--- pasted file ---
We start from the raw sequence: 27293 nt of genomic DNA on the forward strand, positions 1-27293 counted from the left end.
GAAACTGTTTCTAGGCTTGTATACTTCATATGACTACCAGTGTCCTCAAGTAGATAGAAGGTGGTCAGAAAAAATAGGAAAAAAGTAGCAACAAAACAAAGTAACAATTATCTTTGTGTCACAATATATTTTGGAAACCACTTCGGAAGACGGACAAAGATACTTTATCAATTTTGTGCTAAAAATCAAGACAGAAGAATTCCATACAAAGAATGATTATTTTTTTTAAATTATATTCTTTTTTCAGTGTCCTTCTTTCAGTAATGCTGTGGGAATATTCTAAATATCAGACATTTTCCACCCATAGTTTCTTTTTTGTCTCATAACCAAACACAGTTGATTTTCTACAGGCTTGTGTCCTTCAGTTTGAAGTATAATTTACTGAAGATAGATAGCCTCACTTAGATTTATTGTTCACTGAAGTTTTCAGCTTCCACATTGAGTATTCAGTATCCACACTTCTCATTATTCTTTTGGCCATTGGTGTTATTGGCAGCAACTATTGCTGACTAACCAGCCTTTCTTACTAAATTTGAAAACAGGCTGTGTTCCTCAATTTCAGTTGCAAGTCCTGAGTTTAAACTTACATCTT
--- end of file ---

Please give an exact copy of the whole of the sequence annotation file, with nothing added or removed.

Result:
We start from the raw sequence: 27293 nt of genomic DNA on the forward strand, positions 1-27293 counted from the left end.
GAAACTGTTTCTAGGCTTGTATACTTCATATGACTACCAGTGTCCTCAAGTAGATAGAAGGTGGTCAGAAAAAATAGGAAAAAAGTAGCAACAAAACAAAGTAACAATTATCTTTGTGTCACAATATATTTTGGAAACCACTTCGGAAGACGGACAAAGATACTTTATCAATTTTGTGCTAAAAATCAAGACAGAAGAATTCCATACAAAGAATGATTATTTTTTTTAAATTATATTCTTTTTTCAGTGTCCTTCTTTCAGTAATGCTGTGGGAATATTCTAAATATCAGACATTTTCCACCCATAGTTTCTTTTTTGTCTCATAACCAAACACAGTTGATTTTCTACAGGCTTGTGTCCTTCAGTTTGAAGTATAATTTACTGAAGATAGATAGCCTCACTTAGATTTATTGTTCACTGAAGTTTTCAGCTTCCACATTGAGTATTCAGTATCCACACTTCTCATTATTCTTTTGGCCATTGGTGTTATTGGCAGCAACTATTGCTGACTAACCAGCCTTTCTTACTAAATTTGAAAACAGGCTGTGTTCCTCAATTTCAGTTGCAAGTCCTGAGTTTAAACTTACATCTT